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Title: Business at the Court: The U.S. Chamber of Commerce and the Legal Campaign against Health Care Reform, 2010-2012
Authors: Lederman, Isaac
Advisors: Wailoo, Keith
Department: Woodrow Wilson School
Class Year: 2015
Abstract: How do interest groups use the courts to change policy? To answer this question, this thesis examines the litigation surrounding the Patient Protection and Affordable Care Act of 2010 (PPACA). In particular, this study focuses on the U.S. Chamber of Commerce’s involvement in the legal challenges to the Act between March 2010 and June 2012. This thesis draws on over 200 sources. Seven hundred and forty-two pages of amicus curiae (“friend of the court”) briefs and federal court rulings lie at the heart of this work. Political science provides some, but not all of the tools by which to assess these texts. It counsels that language, not citation, is evidence of judges’ borrowing from briefs. Moreover, political science pushes scholars to recognize the contingent and complementary nature of legal action. In addition, historical institutionalism brings into focus how movements, in part, reflect the regimes they fight. Lastly, anthropology accounts for this thesis’s general wariness towards the powerful and their (re)constructions of history. This study proceeds as follows. Chapter 1 shows how the business lobby played a role in moving both the judiciary and health care debates to the right. Even before proceedings against the PPACA began, the interest group had already triumphed. All levels of the federal judiciary now boast more business-friendly judges than prior to 1971. The Chamber also won in that the health care reform law respected free enterprise in a way that other, earlier bills did not. This victory did not stop the Chamber from helping to litigate against the law between 2010 and 2012. Chapter 2 examines the business lobby’s involvement in the legal campaign and the influence of its amicus briefs on appellate court decisions. Although the organization took a rather laissez-faire approach, it still managed to have the pro-business justices of the Supreme Court rule in such a way as to limit the power of the federal government for years to come. Chapter 3 investigates why the interest group has not continued to fight President Obama’s signature domestic policy achievement in court. It appears that while the Chamber continues to oppose the PPACA, it does not see its interests aligned with those of the sometimes successful challengers in recent cases. These findings have two main policy implications. First, while interest groups do not shape the nation’s laws singlehandedly, this study has left no doubt that they can exercise enormous power over Congress and the federal courts. While scholars have mainly focused on the relationship between the Chamber and the Supreme Court, further quantitative research is needed to assess the disposition of the appellate courts and the federal district courts towards business interests. Second, this study has made clear that although a policy’s life begins in enactment, it does not end there. Courts often must decide whether a given reform lives or dies. Political scientists should work to integrate the judiciary into their accounts of not just why some overhauls survive and other do not but also how policy change happens more generally. Ultimately, this thesis argues that when business is at court, it wins, even if it has done so legislatively already.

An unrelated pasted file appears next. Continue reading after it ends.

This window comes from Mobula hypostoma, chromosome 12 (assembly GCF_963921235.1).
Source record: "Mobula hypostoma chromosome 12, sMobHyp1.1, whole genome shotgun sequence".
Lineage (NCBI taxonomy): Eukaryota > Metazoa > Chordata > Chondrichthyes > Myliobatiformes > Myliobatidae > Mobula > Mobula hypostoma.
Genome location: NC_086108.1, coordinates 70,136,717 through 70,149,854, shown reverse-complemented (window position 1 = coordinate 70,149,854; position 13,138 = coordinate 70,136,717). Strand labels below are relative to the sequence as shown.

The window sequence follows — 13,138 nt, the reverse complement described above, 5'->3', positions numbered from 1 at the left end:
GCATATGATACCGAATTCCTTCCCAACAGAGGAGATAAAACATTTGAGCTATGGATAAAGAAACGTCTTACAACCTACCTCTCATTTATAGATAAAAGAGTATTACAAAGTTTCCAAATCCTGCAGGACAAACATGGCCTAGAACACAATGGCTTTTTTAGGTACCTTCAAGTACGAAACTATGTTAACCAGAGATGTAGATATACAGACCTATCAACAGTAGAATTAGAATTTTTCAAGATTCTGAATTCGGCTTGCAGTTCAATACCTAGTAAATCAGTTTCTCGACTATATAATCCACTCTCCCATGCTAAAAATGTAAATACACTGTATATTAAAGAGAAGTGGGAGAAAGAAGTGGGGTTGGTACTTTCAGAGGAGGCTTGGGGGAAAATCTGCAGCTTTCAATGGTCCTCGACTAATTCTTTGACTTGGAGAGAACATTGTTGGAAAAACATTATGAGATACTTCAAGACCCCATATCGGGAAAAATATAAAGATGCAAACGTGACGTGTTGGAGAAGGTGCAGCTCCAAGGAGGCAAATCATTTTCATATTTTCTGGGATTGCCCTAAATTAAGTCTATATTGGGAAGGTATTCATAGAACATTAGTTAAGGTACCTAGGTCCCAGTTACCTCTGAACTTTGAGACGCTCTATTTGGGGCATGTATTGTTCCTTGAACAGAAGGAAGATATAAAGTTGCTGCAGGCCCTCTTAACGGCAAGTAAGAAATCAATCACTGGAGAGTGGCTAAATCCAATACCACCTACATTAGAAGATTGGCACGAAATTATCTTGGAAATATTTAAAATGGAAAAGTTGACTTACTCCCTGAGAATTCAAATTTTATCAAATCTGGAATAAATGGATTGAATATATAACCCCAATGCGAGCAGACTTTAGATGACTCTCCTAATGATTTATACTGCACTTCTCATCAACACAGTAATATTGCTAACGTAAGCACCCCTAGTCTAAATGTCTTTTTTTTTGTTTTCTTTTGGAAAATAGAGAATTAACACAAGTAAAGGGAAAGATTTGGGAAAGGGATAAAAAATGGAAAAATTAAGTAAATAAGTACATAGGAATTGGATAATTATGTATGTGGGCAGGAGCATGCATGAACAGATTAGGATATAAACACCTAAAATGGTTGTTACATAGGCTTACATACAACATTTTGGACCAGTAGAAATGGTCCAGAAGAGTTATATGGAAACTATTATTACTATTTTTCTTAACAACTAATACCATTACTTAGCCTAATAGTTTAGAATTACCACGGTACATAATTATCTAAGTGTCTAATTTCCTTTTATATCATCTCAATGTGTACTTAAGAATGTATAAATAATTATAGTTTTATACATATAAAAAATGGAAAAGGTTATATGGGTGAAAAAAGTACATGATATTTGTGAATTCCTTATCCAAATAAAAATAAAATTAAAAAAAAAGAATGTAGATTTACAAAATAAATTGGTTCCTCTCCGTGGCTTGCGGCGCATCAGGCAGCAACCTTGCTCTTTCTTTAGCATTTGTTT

Extent: 124 pages
Type of Material: Princeton University Senior Theses
Language: en_US
Appears in Collections:Woodrow Wilson School, 1929-2016

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